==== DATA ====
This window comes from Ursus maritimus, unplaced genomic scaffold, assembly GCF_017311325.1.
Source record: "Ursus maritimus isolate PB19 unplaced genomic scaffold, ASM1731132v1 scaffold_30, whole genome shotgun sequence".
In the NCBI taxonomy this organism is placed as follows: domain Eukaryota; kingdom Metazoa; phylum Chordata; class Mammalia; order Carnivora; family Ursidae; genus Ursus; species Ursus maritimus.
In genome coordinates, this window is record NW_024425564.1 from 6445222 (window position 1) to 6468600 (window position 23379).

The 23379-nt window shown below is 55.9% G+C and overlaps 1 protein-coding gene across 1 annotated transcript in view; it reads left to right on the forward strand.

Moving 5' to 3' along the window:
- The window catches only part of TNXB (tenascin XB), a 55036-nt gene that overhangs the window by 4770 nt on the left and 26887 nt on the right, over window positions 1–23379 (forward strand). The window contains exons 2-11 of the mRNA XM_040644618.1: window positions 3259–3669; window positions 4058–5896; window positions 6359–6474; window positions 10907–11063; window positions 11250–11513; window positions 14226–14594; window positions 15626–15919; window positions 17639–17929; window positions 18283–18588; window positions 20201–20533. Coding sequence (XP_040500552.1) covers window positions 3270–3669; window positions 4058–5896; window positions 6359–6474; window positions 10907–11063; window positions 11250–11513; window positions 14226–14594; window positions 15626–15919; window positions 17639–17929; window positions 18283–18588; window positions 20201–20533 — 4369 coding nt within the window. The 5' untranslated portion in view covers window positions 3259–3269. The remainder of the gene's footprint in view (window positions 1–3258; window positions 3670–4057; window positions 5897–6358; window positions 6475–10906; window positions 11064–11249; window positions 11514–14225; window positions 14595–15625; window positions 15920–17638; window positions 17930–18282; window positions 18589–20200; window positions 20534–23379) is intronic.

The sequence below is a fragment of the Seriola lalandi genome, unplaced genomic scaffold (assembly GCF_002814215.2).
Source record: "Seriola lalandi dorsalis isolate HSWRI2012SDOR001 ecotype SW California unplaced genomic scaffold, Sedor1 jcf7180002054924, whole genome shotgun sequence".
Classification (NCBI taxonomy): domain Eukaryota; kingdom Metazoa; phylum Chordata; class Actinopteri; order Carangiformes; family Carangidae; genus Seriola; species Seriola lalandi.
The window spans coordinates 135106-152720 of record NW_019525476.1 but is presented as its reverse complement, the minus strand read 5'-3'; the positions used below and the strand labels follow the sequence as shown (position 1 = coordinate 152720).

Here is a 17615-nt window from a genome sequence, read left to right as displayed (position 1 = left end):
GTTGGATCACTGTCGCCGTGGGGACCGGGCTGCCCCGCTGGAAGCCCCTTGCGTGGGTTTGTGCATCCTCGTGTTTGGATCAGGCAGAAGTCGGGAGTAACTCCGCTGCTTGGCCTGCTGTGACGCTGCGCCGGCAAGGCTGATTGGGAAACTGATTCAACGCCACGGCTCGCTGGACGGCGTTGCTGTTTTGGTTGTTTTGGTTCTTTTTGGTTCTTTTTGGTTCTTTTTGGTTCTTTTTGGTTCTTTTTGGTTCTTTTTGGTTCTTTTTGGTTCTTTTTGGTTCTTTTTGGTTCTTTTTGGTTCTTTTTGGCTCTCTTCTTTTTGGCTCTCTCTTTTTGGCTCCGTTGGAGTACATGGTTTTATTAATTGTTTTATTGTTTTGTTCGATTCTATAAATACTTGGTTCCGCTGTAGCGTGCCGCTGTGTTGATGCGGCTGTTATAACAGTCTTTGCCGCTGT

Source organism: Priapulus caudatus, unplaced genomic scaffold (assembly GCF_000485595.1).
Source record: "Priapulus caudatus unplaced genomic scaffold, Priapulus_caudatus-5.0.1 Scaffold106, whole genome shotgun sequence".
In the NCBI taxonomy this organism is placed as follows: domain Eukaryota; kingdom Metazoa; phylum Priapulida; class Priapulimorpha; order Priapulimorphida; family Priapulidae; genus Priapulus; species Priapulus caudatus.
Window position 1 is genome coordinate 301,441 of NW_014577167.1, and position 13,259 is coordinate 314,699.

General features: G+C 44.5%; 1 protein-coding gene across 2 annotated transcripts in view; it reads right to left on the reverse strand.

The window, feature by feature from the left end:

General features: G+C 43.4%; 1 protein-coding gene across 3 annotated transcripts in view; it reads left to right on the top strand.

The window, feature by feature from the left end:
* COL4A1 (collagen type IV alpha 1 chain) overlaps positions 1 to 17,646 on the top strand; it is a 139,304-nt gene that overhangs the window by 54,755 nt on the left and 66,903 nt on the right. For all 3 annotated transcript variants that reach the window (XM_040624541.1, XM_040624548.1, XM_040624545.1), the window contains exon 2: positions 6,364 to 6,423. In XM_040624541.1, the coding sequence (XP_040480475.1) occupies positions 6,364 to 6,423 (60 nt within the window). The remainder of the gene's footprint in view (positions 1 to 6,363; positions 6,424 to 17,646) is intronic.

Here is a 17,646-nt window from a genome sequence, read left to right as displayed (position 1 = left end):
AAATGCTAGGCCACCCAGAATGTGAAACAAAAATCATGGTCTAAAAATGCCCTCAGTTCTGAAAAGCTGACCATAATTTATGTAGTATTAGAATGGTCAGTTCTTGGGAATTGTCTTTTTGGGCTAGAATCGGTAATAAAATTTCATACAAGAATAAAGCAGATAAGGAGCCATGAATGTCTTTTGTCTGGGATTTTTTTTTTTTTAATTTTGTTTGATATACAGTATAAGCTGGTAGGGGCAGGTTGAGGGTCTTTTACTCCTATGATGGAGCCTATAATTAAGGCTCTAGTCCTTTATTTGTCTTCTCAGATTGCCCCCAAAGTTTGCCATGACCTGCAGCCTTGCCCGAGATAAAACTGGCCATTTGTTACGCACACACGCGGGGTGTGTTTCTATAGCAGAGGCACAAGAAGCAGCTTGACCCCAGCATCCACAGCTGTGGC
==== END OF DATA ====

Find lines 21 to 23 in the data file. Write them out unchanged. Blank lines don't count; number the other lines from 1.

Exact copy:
The window, feature by feature from the left end:
* COL4A1 (collagen type IV alpha 1 chain) overlaps positions 1 to 17,646 on the top strand; it is a 139,304-nt gene that overhangs the window by 54,755 nt on the left and 66,903 nt on the right. For all 3 annotated transcript variants that reach the window (XM_040624541.1, XM_040624548.1, XM_040624545.1), the window contains exon 2: positions 6,364 to 6,423. In XM_040624541.1, the coding sequence (XP_040480475.1) occupies positions 6,364 to 6,423 (60 nt within the window). The remainder of the gene's footprint in view (positions 1 to 6,363; positions 6,424 to 17,646) is intronic.

Here is a 17,646-nt window from a genome sequence, read left to right as displayed (position 1 = left end):